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gothampixel

Best settings for T-glase?

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This may be interesting for you:

http://taulman3d.com/t-glase-features.html

Haven't tried T-Glase yet, so I can't tell you much more... They have some information about temperatures (only nozzle temps though), but it should be printable on the bare glass platform without any "sticky material" like glue or tape on it. The optimum bed temperature should be somewhere near the glass transistion temperature of the printing material, which is 78°C.

I'd start at 70°C and increase bed temperature if it doesn't stick well enough.

 

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Hi I had a play with T-glasse blue a couple of months ago but was unsuccessful in terms of getting it to stick to the bed. I did crack their 645 nylon though, using their suggested extruder temp. range. So I would suggest that you start with using their extruder temp range, 212 to somewhere in the 220s I think – it will be quoted in the link Jonny gave you. T-glasse was specifically designed to work with lower temp. Then play around with bed temp. and adhesive, or not, as things progress. In my research I saw figures ranging from 40c to 100+c so who knows!!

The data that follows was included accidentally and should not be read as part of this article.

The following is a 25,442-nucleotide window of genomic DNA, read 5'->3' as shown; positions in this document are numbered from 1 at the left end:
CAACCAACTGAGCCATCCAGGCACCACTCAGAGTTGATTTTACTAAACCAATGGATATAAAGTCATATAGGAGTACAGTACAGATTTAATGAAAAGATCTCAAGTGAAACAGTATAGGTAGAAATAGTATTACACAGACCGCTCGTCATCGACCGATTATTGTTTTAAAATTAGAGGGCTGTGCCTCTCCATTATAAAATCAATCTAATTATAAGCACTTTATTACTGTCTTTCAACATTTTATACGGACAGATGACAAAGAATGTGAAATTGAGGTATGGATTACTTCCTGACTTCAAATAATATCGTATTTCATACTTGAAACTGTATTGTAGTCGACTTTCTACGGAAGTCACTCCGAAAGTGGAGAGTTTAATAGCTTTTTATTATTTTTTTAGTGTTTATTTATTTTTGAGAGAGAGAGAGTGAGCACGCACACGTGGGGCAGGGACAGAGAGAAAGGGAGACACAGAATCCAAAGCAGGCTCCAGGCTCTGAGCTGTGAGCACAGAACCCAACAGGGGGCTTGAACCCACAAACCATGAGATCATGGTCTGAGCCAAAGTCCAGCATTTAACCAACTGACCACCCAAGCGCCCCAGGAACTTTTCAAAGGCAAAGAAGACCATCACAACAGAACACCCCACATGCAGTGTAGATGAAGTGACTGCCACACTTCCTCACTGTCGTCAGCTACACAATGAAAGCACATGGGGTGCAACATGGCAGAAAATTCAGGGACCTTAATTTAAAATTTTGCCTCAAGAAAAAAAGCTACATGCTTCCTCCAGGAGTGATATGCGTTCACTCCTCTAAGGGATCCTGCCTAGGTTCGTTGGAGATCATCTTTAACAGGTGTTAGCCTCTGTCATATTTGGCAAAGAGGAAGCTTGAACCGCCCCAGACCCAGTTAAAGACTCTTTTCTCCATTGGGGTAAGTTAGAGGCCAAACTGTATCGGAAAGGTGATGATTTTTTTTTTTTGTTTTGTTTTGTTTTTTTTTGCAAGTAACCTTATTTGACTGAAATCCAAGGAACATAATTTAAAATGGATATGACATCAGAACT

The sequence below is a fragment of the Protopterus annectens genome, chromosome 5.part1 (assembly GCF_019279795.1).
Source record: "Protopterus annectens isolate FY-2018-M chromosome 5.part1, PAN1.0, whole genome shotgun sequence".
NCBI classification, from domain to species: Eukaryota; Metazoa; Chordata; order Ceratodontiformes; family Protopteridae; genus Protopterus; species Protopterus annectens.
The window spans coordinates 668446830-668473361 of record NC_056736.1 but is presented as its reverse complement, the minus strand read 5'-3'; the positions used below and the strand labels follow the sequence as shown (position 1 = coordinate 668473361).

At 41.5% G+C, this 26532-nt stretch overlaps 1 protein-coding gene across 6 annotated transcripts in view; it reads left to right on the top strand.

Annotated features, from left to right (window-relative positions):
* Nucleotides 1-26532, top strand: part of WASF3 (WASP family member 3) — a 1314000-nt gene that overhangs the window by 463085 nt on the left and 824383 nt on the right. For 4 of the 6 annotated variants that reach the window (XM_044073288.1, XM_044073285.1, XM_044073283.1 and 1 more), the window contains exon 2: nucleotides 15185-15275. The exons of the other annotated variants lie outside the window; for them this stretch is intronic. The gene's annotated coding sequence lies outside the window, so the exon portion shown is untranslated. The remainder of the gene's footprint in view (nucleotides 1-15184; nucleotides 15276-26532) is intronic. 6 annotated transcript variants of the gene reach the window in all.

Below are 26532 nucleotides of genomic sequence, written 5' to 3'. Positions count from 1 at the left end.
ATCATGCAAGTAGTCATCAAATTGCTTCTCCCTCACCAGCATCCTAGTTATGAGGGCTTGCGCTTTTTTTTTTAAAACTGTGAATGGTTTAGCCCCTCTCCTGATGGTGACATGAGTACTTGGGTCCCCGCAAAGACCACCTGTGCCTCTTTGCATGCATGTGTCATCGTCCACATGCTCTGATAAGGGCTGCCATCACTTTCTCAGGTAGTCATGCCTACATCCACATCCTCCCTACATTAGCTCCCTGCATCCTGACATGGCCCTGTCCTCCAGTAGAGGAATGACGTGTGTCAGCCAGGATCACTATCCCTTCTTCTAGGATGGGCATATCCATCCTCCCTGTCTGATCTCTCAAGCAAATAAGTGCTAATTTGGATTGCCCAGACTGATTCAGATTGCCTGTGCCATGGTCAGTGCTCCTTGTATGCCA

If you are successful it would be good if you could post your setup. I am hoping to get back to it in 2-3 week’s time.

 

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I got my T-Glase this morning, and after a few experiments, I think it's working pretty well. It's a neat material!

I'm printing at 240C with a 75C bed temp with glue stick. Thin things don't stick well if I don't smooth out and re-apply glue. (I'm printing a stretchlet right now)

It seems to work ok at 30mm/sec, over 50 I definitely had trouble.

Oh, and I read somewhere that you shouldn't take the netting off, or it will unspool. I read this after I took the netting off. Apparently you are supposed to leave it on and let it unspool out from under it, though some people found that it got caught sometimes.

The last bit I wanted to mention, was that the recommendation to print at large layer heights is to increase transparency by simplifying the optical path and reducing internal reflections. At smaller layer heights, you definitely get increased strength, at the cost of higher opacity.

 

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